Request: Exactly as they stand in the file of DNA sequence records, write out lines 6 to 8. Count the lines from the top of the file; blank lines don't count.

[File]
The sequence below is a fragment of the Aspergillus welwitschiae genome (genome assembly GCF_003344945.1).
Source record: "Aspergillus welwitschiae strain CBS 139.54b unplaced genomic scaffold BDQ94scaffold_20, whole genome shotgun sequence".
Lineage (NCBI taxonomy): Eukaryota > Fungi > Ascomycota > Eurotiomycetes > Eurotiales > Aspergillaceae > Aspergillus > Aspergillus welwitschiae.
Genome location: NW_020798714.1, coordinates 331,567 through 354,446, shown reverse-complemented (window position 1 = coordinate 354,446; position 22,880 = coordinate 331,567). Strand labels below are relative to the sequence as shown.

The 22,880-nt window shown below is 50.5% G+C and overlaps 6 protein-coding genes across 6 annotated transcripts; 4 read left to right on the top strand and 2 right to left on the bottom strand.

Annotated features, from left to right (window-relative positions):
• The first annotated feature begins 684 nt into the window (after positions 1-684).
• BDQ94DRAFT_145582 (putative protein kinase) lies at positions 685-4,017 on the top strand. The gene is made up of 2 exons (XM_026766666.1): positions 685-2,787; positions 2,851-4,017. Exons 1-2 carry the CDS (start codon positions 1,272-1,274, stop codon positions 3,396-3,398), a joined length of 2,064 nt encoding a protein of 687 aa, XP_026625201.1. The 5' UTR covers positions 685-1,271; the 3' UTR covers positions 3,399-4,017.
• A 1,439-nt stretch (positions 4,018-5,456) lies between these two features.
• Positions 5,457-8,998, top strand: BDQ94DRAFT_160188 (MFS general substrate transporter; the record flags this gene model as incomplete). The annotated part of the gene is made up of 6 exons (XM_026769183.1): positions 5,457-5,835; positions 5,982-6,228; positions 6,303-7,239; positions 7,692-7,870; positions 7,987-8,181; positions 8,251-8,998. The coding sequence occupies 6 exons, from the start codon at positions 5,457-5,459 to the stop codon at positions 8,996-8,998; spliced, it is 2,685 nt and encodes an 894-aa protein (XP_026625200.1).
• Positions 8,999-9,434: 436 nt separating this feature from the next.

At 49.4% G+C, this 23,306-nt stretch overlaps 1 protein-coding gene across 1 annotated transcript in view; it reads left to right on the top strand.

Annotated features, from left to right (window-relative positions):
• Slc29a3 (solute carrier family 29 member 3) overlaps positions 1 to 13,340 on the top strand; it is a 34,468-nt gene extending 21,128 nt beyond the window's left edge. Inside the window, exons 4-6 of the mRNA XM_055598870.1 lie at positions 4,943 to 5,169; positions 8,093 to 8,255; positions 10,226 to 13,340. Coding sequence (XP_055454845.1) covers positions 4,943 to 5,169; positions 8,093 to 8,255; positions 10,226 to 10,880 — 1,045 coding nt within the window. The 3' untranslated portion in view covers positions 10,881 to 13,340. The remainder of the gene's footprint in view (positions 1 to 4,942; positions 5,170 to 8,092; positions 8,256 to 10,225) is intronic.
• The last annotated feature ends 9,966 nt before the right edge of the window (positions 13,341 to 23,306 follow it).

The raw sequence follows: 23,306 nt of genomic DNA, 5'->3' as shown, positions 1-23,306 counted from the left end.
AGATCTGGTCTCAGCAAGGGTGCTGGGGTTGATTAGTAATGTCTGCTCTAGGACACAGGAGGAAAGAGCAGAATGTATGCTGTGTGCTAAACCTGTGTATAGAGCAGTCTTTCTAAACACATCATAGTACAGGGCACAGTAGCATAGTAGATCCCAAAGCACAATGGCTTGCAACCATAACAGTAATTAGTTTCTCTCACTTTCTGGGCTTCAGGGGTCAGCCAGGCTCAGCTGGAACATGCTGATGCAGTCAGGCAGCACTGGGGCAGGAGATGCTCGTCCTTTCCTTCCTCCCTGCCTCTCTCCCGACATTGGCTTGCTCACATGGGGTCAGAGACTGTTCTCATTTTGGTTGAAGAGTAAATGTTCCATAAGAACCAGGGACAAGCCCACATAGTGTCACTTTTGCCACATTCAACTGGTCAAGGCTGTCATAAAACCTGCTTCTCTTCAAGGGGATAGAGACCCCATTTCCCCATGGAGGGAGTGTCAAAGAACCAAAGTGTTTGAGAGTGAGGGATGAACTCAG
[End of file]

Annotated features, from left to right (window-relative positions):
• The first annotated feature begins 684 nt into the window (after positions 1-684).
• BDQ94DRAFT_145582 (putative protein kinase) lies at positions 685-4,017 on the top strand. The gene is made up of 2 exons (XM_026766666.1): positions 685-2,787; positions 2,851-4,017. Exons 1-2 carry the CDS (start codon positions 1,272-1,274, stop codon positions 3,396-3,398), a joined length of 2,064 nt encoding a protein of 687 aa, XP_026625201.1. The 5' UTR covers positions 685-1,271; the 3' UTR covers positions 3,399-4,017.